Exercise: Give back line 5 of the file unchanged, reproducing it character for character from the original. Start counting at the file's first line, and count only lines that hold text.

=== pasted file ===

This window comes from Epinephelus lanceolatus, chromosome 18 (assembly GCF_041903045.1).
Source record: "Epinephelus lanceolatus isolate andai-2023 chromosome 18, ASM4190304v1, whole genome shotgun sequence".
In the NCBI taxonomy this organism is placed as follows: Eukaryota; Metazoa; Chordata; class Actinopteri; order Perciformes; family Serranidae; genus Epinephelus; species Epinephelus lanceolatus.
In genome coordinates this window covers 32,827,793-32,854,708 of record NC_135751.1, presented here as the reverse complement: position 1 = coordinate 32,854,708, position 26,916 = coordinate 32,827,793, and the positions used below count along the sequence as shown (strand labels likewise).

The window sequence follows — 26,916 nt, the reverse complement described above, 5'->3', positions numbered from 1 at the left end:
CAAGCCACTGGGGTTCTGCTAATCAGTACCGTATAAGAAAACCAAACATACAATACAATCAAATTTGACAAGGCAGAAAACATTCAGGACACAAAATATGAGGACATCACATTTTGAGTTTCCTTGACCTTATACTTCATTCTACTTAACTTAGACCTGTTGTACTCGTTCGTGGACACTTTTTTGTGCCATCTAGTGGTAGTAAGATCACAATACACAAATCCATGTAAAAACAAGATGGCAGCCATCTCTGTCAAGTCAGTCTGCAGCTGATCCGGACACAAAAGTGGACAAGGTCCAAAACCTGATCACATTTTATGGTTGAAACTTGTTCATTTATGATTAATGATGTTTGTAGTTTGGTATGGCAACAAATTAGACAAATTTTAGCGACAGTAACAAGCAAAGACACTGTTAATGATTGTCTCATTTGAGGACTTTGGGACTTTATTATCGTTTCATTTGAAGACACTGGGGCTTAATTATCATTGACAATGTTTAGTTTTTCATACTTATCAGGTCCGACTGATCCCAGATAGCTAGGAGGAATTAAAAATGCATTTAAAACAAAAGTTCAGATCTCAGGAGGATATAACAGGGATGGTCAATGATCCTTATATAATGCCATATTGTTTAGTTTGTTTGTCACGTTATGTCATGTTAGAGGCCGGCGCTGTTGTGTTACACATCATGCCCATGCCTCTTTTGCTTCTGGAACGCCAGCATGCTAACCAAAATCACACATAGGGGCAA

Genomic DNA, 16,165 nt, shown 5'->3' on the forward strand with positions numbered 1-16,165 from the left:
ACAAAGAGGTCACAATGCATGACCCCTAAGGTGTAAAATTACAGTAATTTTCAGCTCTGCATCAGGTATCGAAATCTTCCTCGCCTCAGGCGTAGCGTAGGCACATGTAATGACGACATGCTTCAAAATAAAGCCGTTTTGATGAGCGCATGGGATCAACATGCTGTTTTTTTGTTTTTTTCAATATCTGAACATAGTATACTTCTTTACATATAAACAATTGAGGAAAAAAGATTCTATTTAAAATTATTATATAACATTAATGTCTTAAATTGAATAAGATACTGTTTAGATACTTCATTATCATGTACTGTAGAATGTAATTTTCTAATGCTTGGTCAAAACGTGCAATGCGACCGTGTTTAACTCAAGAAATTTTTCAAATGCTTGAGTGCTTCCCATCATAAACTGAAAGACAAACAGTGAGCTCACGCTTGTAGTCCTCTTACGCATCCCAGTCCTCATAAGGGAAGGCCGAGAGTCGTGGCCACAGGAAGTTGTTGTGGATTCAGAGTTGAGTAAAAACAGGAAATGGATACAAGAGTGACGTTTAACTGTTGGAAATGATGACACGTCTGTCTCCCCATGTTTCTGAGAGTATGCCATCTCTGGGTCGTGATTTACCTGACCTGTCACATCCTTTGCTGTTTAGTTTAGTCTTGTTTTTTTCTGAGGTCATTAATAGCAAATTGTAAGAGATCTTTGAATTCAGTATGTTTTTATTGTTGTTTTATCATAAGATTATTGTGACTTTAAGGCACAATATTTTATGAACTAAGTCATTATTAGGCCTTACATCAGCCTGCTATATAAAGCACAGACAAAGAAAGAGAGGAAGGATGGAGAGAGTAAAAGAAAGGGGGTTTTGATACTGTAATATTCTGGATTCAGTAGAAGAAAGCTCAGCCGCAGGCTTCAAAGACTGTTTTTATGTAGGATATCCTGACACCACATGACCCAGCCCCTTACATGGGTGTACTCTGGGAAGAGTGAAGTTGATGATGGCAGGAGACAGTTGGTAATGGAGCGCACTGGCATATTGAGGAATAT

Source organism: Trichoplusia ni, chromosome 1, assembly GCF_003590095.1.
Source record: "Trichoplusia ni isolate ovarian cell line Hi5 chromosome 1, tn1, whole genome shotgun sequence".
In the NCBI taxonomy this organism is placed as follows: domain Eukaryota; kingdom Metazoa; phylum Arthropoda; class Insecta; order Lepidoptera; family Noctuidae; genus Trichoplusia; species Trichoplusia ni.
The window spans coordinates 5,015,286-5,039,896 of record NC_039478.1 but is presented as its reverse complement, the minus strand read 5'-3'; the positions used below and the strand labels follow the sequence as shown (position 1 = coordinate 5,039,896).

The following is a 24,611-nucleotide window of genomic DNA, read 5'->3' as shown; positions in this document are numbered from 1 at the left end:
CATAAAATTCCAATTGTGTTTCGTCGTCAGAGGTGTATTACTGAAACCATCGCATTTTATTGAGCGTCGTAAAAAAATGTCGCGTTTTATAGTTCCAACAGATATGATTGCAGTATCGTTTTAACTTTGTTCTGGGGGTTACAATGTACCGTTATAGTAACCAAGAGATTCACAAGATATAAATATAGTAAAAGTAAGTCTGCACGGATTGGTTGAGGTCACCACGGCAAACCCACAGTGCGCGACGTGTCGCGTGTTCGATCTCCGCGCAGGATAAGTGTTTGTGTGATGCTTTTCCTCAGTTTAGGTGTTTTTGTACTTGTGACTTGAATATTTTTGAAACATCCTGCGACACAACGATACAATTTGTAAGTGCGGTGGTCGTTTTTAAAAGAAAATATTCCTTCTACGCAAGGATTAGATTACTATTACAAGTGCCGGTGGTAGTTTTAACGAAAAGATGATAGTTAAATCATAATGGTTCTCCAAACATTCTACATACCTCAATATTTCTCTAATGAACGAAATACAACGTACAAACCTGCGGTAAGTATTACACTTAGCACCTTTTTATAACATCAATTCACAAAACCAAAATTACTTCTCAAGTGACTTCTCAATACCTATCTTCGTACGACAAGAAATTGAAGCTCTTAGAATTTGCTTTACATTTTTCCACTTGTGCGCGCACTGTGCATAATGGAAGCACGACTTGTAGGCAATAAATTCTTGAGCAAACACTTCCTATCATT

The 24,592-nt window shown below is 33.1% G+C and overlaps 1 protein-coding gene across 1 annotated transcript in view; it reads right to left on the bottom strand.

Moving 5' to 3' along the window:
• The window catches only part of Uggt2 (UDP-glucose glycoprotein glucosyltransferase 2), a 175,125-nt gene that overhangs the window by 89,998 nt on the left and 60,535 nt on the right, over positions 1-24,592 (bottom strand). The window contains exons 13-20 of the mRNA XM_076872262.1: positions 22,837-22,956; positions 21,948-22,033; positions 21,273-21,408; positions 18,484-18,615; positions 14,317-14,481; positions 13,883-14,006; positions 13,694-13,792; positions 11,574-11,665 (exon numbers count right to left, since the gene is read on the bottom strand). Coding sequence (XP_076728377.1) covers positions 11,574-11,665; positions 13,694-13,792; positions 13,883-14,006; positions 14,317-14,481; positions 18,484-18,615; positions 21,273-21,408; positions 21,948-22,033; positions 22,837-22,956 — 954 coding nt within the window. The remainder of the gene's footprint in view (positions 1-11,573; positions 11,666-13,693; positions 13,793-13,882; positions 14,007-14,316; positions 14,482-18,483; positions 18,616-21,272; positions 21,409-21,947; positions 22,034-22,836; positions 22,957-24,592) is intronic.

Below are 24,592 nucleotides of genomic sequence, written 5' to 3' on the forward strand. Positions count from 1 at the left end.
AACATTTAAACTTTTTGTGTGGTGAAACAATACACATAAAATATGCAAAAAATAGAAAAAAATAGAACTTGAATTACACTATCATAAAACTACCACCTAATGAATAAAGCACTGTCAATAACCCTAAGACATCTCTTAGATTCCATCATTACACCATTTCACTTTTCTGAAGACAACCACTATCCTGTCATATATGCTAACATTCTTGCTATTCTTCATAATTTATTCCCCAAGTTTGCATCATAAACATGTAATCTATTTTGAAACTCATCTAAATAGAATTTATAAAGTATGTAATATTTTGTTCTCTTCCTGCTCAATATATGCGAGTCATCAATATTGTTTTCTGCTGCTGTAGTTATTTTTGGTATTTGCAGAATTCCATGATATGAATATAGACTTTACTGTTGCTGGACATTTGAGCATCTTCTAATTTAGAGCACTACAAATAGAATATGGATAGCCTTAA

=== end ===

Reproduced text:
The window sequence follows — 26,916 nt, the reverse complement described above, 5'->3', positions numbered from 1 at the left end: